Filmmakers, filmgoers, students and academics have debated for years about what makes a film. Is it a series of uninflected images strung together? Tightly choreographed camera moves? One could make a compelling argument that Transformers 3 isn’t a film and that Andy Warhol’s anti-documentary Sleep is.
Those are questions for movie wonks, of course, and This is Not a Film—though its title suggests, perhaps ironically, otherwise—is a film. And it’s a very good film at that.
Jafar Panahi is one of Iranian cinema’s most celebrated filmmakers. His story sounds familiar to American audiences, even if his name does not.
Panahi was given a six-year prison sentence and a 20-year ban from filmmaking following his open support of the opposition in Iran’s contested 2009 elections. When This is Not a Film opens, he’s at home, under house arrest, awaiting a verdict in his appeal to that decision. With the help of a filmmaker friend (Mojtaba Mirtahmasb), Panahi documents a day in his life using his iPhone, a DV camera and lots of ingenuity.
He putters around the house, feeds his daughter’s iguana—his family is out of the house for a New Year’s celebration—watches the news and drinks tea. When Mirtahmasb arrives, Panahi persuades him to shoot Panahi reading a script that the Iranian government would not allow to him to film.
For the next hour or so, Panahi reads from the script, outlines on the floor with tape what the boundaries of the film’s set would be, and shows Mirtahmasb the real-life locations scouted for the movie, stored on his iPhone.
Occasionally, Panahi becomes discouraged by his circumstances and stops reading, at one point saying, “If we could tell a film, why would we make a film?” It’s then that we see his creative mind wrestling with the idea that he may be banned from making movies for 20 years. At that moment, despair sets in. Panahi soon shakes it off and goes back to describing the script’s events for Mirtahmasb. Later, the men even joke, somewhat ruefully, that they may be arrested for making their non-film.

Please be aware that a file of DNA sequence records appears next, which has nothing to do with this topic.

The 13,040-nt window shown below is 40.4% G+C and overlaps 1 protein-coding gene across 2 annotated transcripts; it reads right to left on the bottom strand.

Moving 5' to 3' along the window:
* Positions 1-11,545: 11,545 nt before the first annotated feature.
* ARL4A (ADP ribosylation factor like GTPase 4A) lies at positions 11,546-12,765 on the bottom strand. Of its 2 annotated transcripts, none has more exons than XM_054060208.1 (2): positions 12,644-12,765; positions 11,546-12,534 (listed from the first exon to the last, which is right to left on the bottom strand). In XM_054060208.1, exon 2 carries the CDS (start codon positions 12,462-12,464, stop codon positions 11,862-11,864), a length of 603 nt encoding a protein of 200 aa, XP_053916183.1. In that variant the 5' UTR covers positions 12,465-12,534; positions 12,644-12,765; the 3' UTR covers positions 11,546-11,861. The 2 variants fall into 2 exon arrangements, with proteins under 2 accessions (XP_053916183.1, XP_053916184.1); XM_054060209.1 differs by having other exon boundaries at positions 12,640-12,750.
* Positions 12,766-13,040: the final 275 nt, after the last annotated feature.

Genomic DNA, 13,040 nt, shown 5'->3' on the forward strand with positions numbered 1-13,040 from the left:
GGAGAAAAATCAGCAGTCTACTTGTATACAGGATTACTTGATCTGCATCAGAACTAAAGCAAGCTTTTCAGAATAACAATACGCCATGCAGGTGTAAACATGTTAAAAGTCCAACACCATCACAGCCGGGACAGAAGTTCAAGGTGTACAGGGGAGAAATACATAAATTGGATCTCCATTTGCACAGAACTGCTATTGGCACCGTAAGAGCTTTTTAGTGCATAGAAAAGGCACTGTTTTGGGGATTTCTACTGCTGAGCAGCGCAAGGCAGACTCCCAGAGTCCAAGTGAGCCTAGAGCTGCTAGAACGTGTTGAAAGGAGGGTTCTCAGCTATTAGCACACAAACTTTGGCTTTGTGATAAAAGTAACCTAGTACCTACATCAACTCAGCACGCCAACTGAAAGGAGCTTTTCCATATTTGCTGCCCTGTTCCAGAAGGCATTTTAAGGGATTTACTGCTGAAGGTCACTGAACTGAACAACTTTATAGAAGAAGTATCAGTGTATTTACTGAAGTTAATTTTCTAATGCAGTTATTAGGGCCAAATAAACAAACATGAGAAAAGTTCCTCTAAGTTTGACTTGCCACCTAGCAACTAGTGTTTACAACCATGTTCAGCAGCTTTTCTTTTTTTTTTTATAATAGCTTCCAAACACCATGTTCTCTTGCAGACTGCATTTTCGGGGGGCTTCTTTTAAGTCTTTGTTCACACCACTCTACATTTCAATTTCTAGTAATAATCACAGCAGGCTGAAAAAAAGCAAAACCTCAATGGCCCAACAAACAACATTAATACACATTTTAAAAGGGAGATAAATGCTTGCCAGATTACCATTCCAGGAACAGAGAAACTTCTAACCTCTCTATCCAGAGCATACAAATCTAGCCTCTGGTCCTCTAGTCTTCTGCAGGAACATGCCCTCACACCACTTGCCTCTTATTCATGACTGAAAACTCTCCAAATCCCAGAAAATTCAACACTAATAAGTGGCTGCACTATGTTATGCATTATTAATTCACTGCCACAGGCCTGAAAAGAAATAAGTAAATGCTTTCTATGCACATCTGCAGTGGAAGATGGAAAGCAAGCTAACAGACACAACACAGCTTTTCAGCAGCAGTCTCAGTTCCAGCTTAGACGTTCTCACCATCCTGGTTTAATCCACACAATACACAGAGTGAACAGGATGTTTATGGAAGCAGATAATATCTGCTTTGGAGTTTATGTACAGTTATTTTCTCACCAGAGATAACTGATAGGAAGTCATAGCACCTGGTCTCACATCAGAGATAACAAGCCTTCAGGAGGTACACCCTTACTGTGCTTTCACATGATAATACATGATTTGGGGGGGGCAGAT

Incidentally, the script Panahi reads concerns a young woman barred from going to an art college by her conservative parents. They lock her in their house so that she can’t leave to register for classes. That the subject of the rejected script is so similar to Panahi’s situation is not lost on him, though he doesn’t dwell on it. If This is Not a Film were fiction, we’d think the coincidence was too cheesy to be real.
As night falls, fireworks explode in the street—even though the government has declared their use on New Year’s nonreligious. Panahi’s inclination to document everything gets the better of him. He leaves the flat with the DV camera—Mirtahmasb advised Panahi to always leave the camera on—and goes to the garage, accompanying a custodian taking out the trash.
The movie’s final images are surprising and arresting. One can almost feel Panahi straining. He wants to go outside and document what’s happening in the street. Of course, even under arrest he’s making art and showing that a creative mind will push through any boundary.
This is Not a Film
Directed by Jafar Panahi and Mojtaba Mirtahmasb
With Jafar Panahi